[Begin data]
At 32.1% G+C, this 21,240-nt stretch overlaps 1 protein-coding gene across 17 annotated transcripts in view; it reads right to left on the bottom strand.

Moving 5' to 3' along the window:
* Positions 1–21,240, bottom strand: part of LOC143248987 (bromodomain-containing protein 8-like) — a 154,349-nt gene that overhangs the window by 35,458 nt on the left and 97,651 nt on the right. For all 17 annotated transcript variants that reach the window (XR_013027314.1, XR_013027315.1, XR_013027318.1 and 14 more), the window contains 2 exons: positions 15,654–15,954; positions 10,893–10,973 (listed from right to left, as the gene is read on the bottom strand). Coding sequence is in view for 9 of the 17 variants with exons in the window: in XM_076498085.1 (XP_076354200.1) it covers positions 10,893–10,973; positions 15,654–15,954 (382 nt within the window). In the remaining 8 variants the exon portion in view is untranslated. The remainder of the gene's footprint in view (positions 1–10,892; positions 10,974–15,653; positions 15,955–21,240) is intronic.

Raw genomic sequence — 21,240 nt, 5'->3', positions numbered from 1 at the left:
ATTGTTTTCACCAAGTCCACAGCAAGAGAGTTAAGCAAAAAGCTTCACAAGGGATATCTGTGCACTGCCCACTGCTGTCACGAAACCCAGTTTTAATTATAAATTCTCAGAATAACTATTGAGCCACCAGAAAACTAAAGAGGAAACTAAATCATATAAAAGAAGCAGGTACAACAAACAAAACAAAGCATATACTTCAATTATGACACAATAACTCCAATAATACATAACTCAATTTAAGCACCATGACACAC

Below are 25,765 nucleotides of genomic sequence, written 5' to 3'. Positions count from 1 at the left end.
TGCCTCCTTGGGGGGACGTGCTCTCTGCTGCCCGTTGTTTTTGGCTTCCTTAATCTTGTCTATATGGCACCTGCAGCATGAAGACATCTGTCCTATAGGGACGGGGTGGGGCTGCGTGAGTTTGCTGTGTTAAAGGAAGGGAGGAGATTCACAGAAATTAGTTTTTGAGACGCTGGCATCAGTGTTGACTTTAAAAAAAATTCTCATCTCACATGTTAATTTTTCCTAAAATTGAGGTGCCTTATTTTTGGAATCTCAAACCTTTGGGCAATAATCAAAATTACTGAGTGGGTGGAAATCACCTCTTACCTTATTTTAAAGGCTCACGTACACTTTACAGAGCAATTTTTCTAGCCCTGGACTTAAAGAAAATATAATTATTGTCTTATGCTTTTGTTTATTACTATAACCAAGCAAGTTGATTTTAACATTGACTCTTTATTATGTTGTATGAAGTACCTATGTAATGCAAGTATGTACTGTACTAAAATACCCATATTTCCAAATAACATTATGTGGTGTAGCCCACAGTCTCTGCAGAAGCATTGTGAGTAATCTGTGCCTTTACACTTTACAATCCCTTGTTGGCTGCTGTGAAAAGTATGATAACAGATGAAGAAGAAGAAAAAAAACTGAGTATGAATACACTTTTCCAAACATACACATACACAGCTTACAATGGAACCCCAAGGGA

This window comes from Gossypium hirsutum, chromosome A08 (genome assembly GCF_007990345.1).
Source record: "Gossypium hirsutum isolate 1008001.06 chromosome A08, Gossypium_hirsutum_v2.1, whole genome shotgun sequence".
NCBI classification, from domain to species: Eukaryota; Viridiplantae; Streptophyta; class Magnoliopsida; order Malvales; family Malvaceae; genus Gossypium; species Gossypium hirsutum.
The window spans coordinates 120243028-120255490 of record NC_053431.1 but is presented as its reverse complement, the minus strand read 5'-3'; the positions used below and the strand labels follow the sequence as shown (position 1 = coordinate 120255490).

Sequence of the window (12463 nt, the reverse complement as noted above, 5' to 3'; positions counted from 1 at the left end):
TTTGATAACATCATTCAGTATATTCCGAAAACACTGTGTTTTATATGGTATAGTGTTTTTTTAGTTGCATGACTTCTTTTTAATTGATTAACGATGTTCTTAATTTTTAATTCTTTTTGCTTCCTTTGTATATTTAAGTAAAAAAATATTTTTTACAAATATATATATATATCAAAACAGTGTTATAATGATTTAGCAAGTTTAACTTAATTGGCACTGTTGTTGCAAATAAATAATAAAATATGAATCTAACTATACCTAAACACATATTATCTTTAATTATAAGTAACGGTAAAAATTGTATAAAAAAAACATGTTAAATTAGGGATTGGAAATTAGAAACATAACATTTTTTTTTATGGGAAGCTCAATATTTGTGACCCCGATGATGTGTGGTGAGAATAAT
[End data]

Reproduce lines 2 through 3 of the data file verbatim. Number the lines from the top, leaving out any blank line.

Moving 5' to 3' along the window:
* Positions 1–21,240, bottom strand: part of LOC143248987 (bromodomain-containing protein 8-like) — a 154,349-nt gene that overhangs the window by 35,458 nt on the left and 97,651 nt on the right. For all 17 annotated transcript variants that reach the window (XR_013027314.1, XR_013027315.1, XR_013027318.1 and 14 more), the window contains 2 exons: positions 15,654–15,954; positions 10,893–10,973 (listed from right to left, as the gene is read on the bottom strand). Coding sequence is in view for 9 of the 17 variants with exons in the window: in XM_076498085.1 (XP_076354200.1) it covers positions 10,893–10,973; positions 15,654–15,954 (382 nt within the window). In the remaining 8 variants the exon portion in view is untranslated. The remainder of the gene's footprint in view (positions 1–10,892; positions 10,974–15,653; positions 15,955–21,240) is intronic.